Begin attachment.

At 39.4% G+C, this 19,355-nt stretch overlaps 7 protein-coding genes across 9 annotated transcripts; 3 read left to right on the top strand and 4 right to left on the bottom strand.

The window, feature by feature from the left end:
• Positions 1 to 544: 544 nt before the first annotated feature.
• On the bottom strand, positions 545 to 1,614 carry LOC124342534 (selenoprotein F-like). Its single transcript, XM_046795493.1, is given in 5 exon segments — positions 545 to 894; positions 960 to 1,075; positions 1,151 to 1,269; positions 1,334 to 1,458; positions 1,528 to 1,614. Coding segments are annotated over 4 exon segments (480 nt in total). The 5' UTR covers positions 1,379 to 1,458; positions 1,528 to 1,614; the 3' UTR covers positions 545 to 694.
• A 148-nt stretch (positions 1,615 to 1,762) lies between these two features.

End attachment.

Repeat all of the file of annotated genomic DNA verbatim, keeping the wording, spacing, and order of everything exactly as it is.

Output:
At 39.4% G+C, this 19,355-nt stretch overlaps 7 protein-coding genes across 9 annotated transcripts; 3 read left to right on the top strand and 4 right to left on the bottom strand.

The window, feature by feature from the left end:
• Positions 1 to 544: 544 nt before the first annotated feature.
• On the bottom strand, positions 545 to 1,614 carry LOC124342534 (selenoprotein F-like). Its single transcript, XM_046795493.1, is given in 5 exon segments — positions 545 to 894; positions 960 to 1,075; positions 1,151 to 1,269; positions 1,334 to 1,458; positions 1,528 to 1,614. Coding segments are annotated over 4 exon segments (480 nt in total). The 5' UTR covers positions 1,379 to 1,458; positions 1,528 to 1,614; the 3' UTR covers positions 545 to 694.
• A 148-nt stretch (positions 1,615 to 1,762) lies between these two features.